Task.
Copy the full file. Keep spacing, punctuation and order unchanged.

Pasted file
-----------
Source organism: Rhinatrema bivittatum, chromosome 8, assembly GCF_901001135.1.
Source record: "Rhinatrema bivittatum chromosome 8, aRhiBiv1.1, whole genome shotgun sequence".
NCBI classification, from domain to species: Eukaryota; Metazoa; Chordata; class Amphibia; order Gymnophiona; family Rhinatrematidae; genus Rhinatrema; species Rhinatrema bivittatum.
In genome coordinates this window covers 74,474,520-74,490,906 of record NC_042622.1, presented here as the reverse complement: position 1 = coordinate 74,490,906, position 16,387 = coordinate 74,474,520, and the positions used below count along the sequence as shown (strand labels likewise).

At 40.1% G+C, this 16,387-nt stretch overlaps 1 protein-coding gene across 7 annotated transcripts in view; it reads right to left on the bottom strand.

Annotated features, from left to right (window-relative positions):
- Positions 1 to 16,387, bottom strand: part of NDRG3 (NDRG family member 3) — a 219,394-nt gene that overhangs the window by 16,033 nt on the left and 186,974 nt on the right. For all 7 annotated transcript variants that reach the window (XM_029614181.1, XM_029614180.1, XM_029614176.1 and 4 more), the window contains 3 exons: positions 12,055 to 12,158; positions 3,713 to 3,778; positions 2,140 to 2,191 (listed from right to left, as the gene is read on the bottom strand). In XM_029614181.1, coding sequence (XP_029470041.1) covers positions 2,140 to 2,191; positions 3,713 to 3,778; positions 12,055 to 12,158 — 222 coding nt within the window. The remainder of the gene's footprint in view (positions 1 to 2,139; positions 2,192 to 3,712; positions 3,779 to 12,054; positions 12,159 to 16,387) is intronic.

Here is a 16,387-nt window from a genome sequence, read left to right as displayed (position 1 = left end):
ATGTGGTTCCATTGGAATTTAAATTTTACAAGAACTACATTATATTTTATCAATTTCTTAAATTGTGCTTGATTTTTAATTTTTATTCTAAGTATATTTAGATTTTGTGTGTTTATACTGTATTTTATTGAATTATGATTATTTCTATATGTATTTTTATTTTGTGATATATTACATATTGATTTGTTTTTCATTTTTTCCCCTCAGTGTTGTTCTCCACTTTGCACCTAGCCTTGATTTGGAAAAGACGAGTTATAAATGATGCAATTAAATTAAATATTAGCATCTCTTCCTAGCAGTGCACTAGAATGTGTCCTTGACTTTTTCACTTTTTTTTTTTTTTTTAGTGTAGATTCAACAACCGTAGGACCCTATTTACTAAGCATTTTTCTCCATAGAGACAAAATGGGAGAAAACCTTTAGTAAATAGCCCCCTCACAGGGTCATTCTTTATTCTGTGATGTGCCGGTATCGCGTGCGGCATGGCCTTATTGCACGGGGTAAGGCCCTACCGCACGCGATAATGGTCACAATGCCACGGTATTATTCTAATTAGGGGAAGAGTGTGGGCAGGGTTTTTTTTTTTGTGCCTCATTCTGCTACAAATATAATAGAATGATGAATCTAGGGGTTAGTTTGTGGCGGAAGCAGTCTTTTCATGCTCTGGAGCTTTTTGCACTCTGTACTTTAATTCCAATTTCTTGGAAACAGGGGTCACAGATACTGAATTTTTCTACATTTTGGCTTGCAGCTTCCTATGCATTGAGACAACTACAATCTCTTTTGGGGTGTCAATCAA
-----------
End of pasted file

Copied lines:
Source organism: Rhinatrema bivittatum, chromosome 8, assembly GCF_901001135.1.
Source record: "Rhinatrema bivittatum chromosome 8, aRhiBiv1.1, whole genome shotgun sequence".
NCBI classification, from domain to species: Eukaryota; Metazoa; Chordata; class Amphibia; order Gymnophiona; family Rhinatrematidae; genus Rhinatrema; species Rhinatrema bivittatum.
In genome coordinates this window covers 74,474,520-74,490,906 of record NC_042622.1, presented here as the reverse complement: position 1 = coordinate 74,490,906, position 16,387 = coordinate 74,474,520, and the positions used below count along the sequence as shown (strand labels likewise).

At 40.1% G+C, this 16,387-nt stretch overlaps 1 protein-coding gene across 7 annotated transcripts in view; it reads right to left on the bottom strand.

Annotated features, from left to right (window-relative positions):
- Positions 1 to 16,387, bottom strand: part of NDRG3 (NDRG family member 3) — a 219,394-nt gene that overhangs the window by 16,033 nt on the left and 186,974 nt on the right. For all 7 annotated transcript variants that reach the window (XM_029614181.1, XM_029614180.1, XM_029614176.1 and 4 more), the window contains 3 exons: positions 12,055 to 12,158; positions 3,713 to 3,778; positions 2,140 to 2,191 (listed from right to left, as the gene is read on the bottom strand). In XM_029614181.1, coding sequence (XP_029470041.1) covers positions 2,140 to 2,191; positions 3,713 to 3,778; positions 12,055 to 12,158 — 222 coding nt within the window. The remainder of the gene's footprint in view (positions 1 to 2,139; positions 2,192 to 3,712; positions 3,779 to 12,054; positions 12,159 to 16,387) is intronic.

Here is a 16,387-nt window from a genome sequence, read left to right as displayed (position 1 = left end):
ATGTGGTTCCATTGGAATTTAAATTTTACAAGAACTACATTATATTTTATCAATTTCTTAAATTGTGCTTGATTTTTAATTTTTATTCTAAGTATATTTAGATTTTGTGTGTTTATACTGTATTTTATTGAATTATGATTATTTCTATATGTATTTTTATTTTGTGATATATTACATATTGATTTGTTTTTCATTTTTTCCCCTCAGTGTTGTTCTCCACTTTGCACCTAGCCTTGATTTGGAAAAGACGAGTTATAAATGATGCAATTAAATTAAATATTAGCATCTCTTCCTAGCAGTGCACTAGAATGTGTCCTTGACTTTTTCACTTTTTTTTTTTTTTTTAGTGTAGATTCAACAACCGTAGGACCCTATTTACTAAGCATTTTTCTCCATAGAGACAAAATGGGAGAAAACCTTTAGTAAATAGCCCCCTCACAGGGTCATTCTTTATTCTGTGATGTGCCGGTATCGCGTGCGGCATGGCCTTATTGCACGGGGTAAGGCCCTACCGCACGCGATAATGGTCACAATGCCACGGTATTATTCTAATTAGGGGAAGAGTGTGGGCAGGGTTTTTTTTTTTGTGCCTCATTCTGCTACAAATATAATAGAATGATGAATCTAGGGGTTAGTTTGTGGCGGAAGCAGTCTTTTCATGCTCTGGAGCTTTTTGCACTCTGTACTTTAATTCCAATTTCTTGGAAACAGGGGTCACAGATACTGAATTTTTCTACATTTTGGCTTGCAGCTTCCTATGCATTGAGACAACTACAATCTCTTTTGGGGTGTCAATCAA